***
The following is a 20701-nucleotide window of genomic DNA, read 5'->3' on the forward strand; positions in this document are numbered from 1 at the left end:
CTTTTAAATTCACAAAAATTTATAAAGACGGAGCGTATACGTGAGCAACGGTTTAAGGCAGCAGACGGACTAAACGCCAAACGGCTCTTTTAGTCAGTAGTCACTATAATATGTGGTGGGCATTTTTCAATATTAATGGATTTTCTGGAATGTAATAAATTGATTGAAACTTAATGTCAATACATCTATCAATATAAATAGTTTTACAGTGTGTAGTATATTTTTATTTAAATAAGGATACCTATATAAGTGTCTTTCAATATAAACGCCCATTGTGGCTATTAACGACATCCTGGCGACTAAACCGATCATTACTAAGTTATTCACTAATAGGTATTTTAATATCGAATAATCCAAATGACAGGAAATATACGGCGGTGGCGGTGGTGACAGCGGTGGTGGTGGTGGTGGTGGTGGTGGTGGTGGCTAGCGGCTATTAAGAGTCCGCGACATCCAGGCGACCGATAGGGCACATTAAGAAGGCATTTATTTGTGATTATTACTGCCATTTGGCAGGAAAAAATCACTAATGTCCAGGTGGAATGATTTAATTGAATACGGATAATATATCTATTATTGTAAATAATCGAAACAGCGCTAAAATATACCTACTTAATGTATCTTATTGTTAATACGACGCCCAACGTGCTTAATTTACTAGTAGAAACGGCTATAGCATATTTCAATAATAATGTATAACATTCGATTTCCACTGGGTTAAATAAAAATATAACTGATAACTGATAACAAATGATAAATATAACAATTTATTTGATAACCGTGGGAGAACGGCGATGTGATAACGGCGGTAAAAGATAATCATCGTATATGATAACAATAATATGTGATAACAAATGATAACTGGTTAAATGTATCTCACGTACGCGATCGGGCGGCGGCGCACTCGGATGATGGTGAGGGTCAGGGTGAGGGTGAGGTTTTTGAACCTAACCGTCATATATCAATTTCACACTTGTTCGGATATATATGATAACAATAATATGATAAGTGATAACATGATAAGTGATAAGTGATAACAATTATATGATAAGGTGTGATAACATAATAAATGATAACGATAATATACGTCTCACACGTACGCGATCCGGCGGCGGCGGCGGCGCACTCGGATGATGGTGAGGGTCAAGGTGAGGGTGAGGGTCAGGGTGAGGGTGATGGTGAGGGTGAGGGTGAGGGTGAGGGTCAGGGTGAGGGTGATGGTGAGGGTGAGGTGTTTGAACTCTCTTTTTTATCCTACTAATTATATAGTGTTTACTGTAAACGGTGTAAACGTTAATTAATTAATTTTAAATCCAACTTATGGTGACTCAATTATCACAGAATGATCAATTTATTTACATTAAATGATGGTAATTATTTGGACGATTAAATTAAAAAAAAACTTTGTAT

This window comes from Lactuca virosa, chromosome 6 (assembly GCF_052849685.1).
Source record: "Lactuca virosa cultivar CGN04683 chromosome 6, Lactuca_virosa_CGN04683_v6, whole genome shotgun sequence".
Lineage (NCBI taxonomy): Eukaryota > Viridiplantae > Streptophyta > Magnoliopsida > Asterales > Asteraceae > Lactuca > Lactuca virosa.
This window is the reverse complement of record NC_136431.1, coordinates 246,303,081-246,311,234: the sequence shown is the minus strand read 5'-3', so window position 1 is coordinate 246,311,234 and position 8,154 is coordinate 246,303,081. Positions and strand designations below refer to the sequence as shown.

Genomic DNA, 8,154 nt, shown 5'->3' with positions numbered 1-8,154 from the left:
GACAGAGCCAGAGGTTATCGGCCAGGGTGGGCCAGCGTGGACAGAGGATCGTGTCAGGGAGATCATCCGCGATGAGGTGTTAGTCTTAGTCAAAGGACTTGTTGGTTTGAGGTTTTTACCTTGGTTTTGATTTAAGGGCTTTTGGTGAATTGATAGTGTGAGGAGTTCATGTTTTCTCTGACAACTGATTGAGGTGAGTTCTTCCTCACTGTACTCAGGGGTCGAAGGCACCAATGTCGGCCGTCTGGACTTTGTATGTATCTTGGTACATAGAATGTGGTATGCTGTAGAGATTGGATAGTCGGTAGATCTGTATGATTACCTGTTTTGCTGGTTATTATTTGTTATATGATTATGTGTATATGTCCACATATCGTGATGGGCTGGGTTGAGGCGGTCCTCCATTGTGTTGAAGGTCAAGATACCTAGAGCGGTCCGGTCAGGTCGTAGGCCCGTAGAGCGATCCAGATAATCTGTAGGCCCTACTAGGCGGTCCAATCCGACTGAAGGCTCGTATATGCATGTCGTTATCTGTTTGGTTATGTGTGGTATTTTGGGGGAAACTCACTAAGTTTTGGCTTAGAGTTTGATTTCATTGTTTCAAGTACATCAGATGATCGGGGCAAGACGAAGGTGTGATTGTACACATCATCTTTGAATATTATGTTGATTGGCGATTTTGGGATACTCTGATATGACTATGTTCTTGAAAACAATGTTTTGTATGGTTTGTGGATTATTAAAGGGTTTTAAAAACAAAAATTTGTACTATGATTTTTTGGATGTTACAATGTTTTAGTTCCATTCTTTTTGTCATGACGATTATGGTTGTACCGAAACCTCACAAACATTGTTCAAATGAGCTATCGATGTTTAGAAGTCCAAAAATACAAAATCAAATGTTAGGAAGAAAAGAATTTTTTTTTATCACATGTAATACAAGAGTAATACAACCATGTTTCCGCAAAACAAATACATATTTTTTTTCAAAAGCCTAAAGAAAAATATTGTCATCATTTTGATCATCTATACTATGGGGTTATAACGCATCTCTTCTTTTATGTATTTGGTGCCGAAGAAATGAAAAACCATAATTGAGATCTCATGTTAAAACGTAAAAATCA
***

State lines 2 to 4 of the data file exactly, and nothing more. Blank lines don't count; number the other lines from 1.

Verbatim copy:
CTTTTAAATTCACAAAAATTTATAAAGACGGAGCGTATACGTGAGCAACGGTTTAAGGCAGCAGACGGACTAAACGCCAAACGGCTCTTTTAGTCAGTAGTCACTATAATATGTGGTGGGCATTTTTCAATATTAATGGATTTTCTGGAATGTAATAAATTGATTGAAACTTAATGTCAATACATCTATCAATATAAATAGTTTTACAGTGTGTAGTATATTTTTATTTAAATAAGGATACCTATATAAGTGTCTTTCAATATAAACGCCCATTGTGGCTATTAACGACATCCTGGCGACTAAACCGATCATTACTAAGTTATTCACTAATAGGTATTTTAATATCGAATAATCCAAATGACAGGAAATATACGGCGGTGGCGGTGGTGACAGCGGTGGTGGTGGTGGTGGTGGTGGTGGTGGTGGCTAGCGGCTATTAAGAGTCCGCGACATCCAGGCGACCGATAGGGCACATTAAGAAGGCATTTATTTGTGATTATTACTGCCATTTGGCAGGAAAAAATCACTAATGTCCAGGTGGAATGATTTAATTGAATACGGATAATATATCTATTATTGTAAATAATCGAAACAGCGCTAAAATATACCTACTTAATGTATCTTATTGTTAATACGACGCCCAACGTGCTTAATTTACTAGTAGAAACGGCTATAGCATATTTCAATAATAATGTATAACATTCGATTTCCACTGGGTTAAATAAAAATATAACTGATAACTGATAACAAATGATAAATATAACAATTTATTTGATAACCGTGGGAGAACGGCGATGTGATAACGGCGGTAAAAGATAATCATCGTATATGATAACAATAATATGTGATAACAAATGATAACTGGTTAAATGTATCTCACGTACGCGATCGGGCGGCGGCGCACTCGGATGATGGTGAGGGTCAGGGTGAGGGTGAGGTTTTTGAACCTAACCGTCATATATCAATTTCACACTTGTTCGGATATATATGATAACAATAATATGATAAGTGATAACATGATAAGTGATAAGTGATAACAATTATATGATAAGGTGTGATAACATAATAAATGATAACGATAATATACGTCTCACACGTACGCGATCCGGCGGCGGCGGCGGCGCACTCGGATGATGGTGAGGGTCAAGGTGAGGGTGAGGGTCAGGGTGAGGGTGATGGTGAGGGTGAGGGTGAGGGTGAGGGTCAGGGTGAGGGTGATGGTGAGGGTGAGGTGTTTGAACTCTCTTTTTTATCCTACTAATTATATAGTGTTTACTGTAAACGGTGTAAACGTTAATTAATTAATTTTAAATCCAACTTATGGTGACTCAATTATCACAGAATGATCAATTTATTTACATTAAATGATGGTAATTATTTGGACGATTAAATTAAAAAAAAACTTTGTAT

This window comes from Lactuca virosa, chromosome 6 (assembly GCF_052849685.1).
Source record: "Lactuca virosa cultivar CGN04683 chromosome 6, Lactuca_virosa_CGN04683_v6, whole genome shotgun sequence".